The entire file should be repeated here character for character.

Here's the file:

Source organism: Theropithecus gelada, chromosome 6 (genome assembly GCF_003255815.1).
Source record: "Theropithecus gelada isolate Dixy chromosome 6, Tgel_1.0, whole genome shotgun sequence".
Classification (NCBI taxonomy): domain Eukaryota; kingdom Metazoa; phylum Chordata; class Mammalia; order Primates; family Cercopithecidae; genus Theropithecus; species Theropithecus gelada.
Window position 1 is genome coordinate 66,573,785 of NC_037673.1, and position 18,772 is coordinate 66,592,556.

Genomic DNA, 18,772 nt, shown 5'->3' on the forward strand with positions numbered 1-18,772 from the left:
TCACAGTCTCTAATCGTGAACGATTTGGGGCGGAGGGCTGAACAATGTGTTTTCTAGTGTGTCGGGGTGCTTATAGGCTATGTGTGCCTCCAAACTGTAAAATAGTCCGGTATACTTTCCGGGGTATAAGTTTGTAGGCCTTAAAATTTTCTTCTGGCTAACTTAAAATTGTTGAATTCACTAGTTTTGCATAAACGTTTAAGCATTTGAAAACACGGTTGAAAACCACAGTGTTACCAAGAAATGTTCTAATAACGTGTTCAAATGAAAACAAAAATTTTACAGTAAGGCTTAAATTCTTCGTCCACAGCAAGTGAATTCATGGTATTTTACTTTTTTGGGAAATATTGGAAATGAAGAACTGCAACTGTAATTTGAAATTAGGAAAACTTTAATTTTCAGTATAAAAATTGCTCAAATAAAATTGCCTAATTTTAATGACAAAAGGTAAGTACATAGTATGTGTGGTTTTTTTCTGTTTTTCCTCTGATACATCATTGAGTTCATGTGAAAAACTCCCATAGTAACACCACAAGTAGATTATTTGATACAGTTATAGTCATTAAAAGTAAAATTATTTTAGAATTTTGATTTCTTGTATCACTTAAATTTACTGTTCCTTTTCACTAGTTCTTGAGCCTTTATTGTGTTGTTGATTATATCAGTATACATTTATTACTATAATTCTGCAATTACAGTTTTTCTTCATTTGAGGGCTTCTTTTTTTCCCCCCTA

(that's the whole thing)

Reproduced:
Source organism: Theropithecus gelada, chromosome 6 (genome assembly GCF_003255815.1).
Source record: "Theropithecus gelada isolate Dixy chromosome 6, Tgel_1.0, whole genome shotgun sequence".
Classification (NCBI taxonomy): domain Eukaryota; kingdom Metazoa; phylum Chordata; class Mammalia; order Primates; family Cercopithecidae; genus Theropithecus; species Theropithecus gelada.
Window position 1 is genome coordinate 66,573,785 of NC_037673.1, and position 18,772 is coordinate 66,592,556.

Genomic DNA, 18,772 nt, shown 5'->3' on the forward strand with positions numbered 1-18,772 from the left:
TCACAGTCTCTAATCGTGAACGATTTGGGGCGGAGGGCTGAACAATGTGTTTTCTAGTGTGTCGGGGTGCTTATAGGCTATGTGTGCCTCCAAACTGTAAAATAGTCCGGTATACTTTCCGGGGTATAAGTTTGTAGGCCTTAAAATTTTCTTCTGGCTAACTTAAAATTGTTGAATTCACTAGTTTTGCATAAACGTTTAAGCATTTGAAAACACGGTTGAAAACCACAGTGTTACCAAGAAATGTTCTAATAACGTGTTCAAATGAAAACAAAAATTTTACAGTAAGGCTTAAATTCTTCGTCCACAGCAAGTGAATTCATGGTATTTTACTTTTTTGGGAAATATTGGAAATGAAGAACTGCAACTGTAATTTGAAATTAGGAAAACTTTAATTTTCAGTATAAAAATTGCTCAAATAAAATTGCCTAATTTTAATGACAAAAGGTAAGTACATAGTATGTGTGGTTTTTTTCTGTTTTTCCTCTGATACATCATTGAGTTCATGTGAAAAACTCCCATAGTAACACCACAAGTAGATTATTTGATACAGTTATAGTCATTAAAAGTAAAATTATTTTAGAATTTTGATTTCTTGTATCACTTAAATTTACTGTTCCTTTTCACTAGTTCTTGAGCCTTTATTGTGTTGTTGATTATATCAGTATACATTTATTACTATAATTCTGCAATTACAGTTTTTCTTCATTTGAGGGCTTCTTTTTTTCCCCCCTA